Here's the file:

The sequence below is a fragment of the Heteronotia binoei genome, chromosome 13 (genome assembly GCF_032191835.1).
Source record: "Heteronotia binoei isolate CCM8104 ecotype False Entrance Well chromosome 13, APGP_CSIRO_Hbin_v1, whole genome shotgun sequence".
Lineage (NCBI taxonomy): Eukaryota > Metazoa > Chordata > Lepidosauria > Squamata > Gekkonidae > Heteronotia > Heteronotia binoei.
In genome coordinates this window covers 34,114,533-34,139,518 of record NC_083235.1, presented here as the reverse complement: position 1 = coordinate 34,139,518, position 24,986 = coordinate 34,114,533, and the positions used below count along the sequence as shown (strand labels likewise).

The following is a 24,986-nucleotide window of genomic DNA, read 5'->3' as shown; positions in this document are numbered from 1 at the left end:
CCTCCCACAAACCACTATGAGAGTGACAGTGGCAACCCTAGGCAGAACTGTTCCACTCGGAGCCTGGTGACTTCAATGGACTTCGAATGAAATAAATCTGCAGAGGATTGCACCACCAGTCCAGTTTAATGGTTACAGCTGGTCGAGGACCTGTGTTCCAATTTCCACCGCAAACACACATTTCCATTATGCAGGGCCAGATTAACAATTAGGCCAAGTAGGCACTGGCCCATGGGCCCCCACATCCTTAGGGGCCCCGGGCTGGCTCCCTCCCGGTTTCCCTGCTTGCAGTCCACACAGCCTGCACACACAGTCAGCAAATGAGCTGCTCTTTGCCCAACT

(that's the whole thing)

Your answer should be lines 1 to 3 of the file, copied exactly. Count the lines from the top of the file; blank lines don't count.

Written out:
The sequence below is a fragment of the Heteronotia binoei genome, chromosome 13 (genome assembly GCF_032191835.1).
Source record: "Heteronotia binoei isolate CCM8104 ecotype False Entrance Well chromosome 13, APGP_CSIRO_Hbin_v1, whole genome shotgun sequence".
Lineage (NCBI taxonomy): Eukaryota > Metazoa > Chordata > Lepidosauria > Squamata > Gekkonidae > Heteronotia > Heteronotia binoei.